Often, when we see Verdi’s Macbeth, it is his second version, which the composer revised and extended in 1865 for Paris, adding a ballet (obligatory for the French opera audience) and taking Macbeth’s death off stage. However, Buxton International Festival are currently staging Verdi’s first, 1847 Macbeth, written for the Teatro della Pergola, Florence, a theatre similar in size to the Edwardian jewel-box of Buxton’s own Opera House. This earlier version is a shorter, sharper work, which sees Macbeth dying on stage with one final aria to bewail his fate, just as actor David Garrick created his own death speech for the role in the 18th century (apparently believing Shakespeare’s ending insufficient). Verdi saw a London production which contained Garrick’s interpolated speech and a dancing stageful of witches; he innocently believed both elements part of Shakespeare’s original design, and in they went. Nevertheless, pushing his much-beleaguered librettist Piave for “fewer words, and concise style”, Verdi created a savagely intense drama which builds with deceptive simplicity and terrifying speed. Words and music both feel unnervingly direct, their ostensible clarity conspiring to produce complex psychological effects as each moment successively contributes to the dreadful climax: every scene feels almost too late to stop the disaster, as the Macbeths hurtle inexorably into blood, madness, and self-destruction.

Jung Soo Yun (Macduff) and the company © Robert Workman
Jung Soo Yun (Macduff) and the company
© Robert Workman

Director Elijah Moshinsky, in his programme note, cites the “propulsive vitality” of this 1847 version, and by God, he delivers it on stage. Moshinsky’s brilliantly vivid production maintains a near-unbearable level of tension which grips, and holds us, until the opera’s last note. An unspecific, ageless setting never distracts us with gimmicky detailing, allowing the eternal horror of Macbeth’s treachery, and the psychological disintegration of both Macbeths, full scope on stage; we could be anywhere for this timeless tragedy, though Moshinsky gives an occasional nod to modernity with jackboots, the odd t-shirt and subtle hints of drug use. The witches are swathed in shapeless, hooded garments which partly obscure their faces while they alternately writhe and snap lifeless limbs as if possessed: colours are rigorously controlled, with black, blood-clot-reds, dark greens and bruised purples across the cast, while Lady Macbeth first appears in a bright, poison green gown. Russell Craig’s simple set design, with huge, brutalist walls leaning at a slight slant as if the whole world is askew, carefully coloured by Mike Gunning’s sensitively timed lighting, works cleverly for every scene: our only props are a couple of benches, a smattering of weapons, and the fatal crown. Onto this severe, unchanging landscape, video projections by Stanley Orwin-Fraser create the evil illusions of magic: in Macbeth’s second interview with the witches, we journey inside his brain, flying through nerves and neurons to discover an endless parade of skulls, interwoven with the biting snake of treachery, also dramatically tattooed onto Macbeth’s body.

The Northern Chamber Orchestra, conducted by Stephen Barlow, dived into Verdi’s score with gusto, picking out its insistent, demonic pulses with forensic accuracy in an authoritative account. Macbeth brims with Verdi’s passionately-held Risorgimento agenda, and Buxton International Festival Chorus did fabulous justice to his sumptuously patriotic choruses, pleading for divine mercy on their war-torn country.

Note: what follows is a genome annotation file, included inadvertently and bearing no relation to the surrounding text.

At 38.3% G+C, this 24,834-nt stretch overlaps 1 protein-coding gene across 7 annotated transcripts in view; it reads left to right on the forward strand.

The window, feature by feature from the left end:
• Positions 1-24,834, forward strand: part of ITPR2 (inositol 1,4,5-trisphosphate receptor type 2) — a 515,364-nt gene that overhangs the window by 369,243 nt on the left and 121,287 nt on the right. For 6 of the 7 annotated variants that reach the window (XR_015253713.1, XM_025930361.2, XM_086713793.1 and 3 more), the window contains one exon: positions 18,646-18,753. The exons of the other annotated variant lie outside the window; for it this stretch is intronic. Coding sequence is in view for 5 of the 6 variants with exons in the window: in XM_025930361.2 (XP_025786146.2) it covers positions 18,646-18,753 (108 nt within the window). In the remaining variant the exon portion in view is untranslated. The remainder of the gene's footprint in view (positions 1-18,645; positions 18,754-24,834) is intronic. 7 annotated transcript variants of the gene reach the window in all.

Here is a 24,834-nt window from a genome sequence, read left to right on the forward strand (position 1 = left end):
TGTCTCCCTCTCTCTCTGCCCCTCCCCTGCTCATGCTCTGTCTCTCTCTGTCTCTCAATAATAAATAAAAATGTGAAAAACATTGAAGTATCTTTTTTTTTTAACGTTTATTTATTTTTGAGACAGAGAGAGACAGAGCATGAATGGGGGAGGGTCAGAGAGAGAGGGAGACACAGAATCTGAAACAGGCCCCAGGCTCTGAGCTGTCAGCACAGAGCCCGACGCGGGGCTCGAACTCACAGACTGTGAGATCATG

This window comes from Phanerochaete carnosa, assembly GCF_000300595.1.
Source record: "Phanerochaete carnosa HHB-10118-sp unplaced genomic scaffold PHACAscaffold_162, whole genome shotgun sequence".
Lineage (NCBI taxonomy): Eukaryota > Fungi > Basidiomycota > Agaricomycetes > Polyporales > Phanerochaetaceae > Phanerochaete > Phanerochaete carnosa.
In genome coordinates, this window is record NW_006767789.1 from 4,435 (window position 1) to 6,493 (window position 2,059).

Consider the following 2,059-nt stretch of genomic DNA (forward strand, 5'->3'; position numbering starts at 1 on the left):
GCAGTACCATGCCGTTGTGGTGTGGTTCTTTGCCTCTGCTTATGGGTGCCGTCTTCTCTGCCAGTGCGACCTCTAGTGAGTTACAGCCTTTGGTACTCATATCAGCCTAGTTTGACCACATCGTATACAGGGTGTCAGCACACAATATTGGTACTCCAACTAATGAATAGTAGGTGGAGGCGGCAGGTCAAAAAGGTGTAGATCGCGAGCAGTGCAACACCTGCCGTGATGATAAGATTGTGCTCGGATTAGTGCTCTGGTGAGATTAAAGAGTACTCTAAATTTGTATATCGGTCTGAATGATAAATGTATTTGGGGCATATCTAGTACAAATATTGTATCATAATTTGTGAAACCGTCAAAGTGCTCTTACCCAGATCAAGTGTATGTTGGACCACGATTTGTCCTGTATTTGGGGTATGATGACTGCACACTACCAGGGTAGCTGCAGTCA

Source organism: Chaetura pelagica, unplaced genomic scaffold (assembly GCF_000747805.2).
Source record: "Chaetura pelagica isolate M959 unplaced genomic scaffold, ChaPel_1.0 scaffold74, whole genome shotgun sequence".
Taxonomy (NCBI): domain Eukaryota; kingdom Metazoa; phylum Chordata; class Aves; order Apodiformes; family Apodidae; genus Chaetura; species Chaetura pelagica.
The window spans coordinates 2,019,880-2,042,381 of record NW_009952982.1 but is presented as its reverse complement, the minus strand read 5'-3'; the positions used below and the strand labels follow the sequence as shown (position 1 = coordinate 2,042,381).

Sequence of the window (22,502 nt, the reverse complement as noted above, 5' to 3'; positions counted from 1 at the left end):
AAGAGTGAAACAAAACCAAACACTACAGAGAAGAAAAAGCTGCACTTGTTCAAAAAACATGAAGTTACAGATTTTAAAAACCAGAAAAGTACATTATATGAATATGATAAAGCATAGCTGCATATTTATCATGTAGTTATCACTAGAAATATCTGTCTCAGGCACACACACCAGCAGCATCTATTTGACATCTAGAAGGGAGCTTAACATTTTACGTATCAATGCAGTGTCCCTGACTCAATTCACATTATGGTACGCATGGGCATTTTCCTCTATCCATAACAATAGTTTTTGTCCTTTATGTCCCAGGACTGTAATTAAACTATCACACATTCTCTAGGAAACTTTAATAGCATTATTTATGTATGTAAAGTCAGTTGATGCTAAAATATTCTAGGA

Stephen Gadd (Macbeth) and the witches © Robert Workman
Stephen Gadd (Macbeth) and the witches
© Robert Workman

Stephen Gadd inhabited Macbeth with chilling sensuality and greed; tempted and haunted by ambition from the very start, this Macbeth scarcely needs his wife to prompt him to murder, though his motivation is clearly caught up in their powerful sexual connection. Moshinsky even has Macbeth deliver “Pieta, rispetto, amore” while cradling Lady Macbeth’s corpse in his arms: a brilliant stroke. Gadd wielded his strong, luscious baritone with exquisite dramatic instinct, bringing it to the brink of whisper or snarl at key moments, regularly exploiting the “hooded, evil tone” on which Verdi insists. 

Verdi wrote that Lady Macbeth “should have something devilish” about her: Kate Ladner conveyed this in spades, with exceptional presence and strength as Lady Macbeth, using her voice as a true dramatic instrument to attack the role with vibrato, grit, and even an eerily childlike vulnerability as her mind unhinged. Ladner’s unearthly Sleepwalking Scene was set up by an immaculately delivered, deeply troubled duet between Helen Bailey as her nervous attendant Dama, and Richard Moore as the ever more terrified Doctor.

Kate Ladner (Lady Macbeth) © Robert Workman
Kate Ladner (Lady Macbeth)
© Robert Workman

Oleg Tsibulko was heartbreaking as Banco, his endlessly generous bass filling the role with lyrical power, projecting a compassionate moral integrity as moving as it was doomed. Charlie Lambert was a charming Fleance, serenely composed on stage and blessed with a translucent, bell-like voice.

Jung Soo Yun’s Macduff delivered his terrifying aria of grief seated in the chorus line at the front of the stage, to make Macduff’s loss just one example of Scotland’s collective suffering: a fascinating idea from Moshinsky, though for me slightly diminishing Macduff’s unique power. When he finally confronts Macbeth in battle, compelling fight choreography by Philip D’Orléans brings Macbeth the closest I have ever seen him to winning before Macduff’s wild, final and successful stroke: we’re on the edge of our seats, spines tingling, right to the end.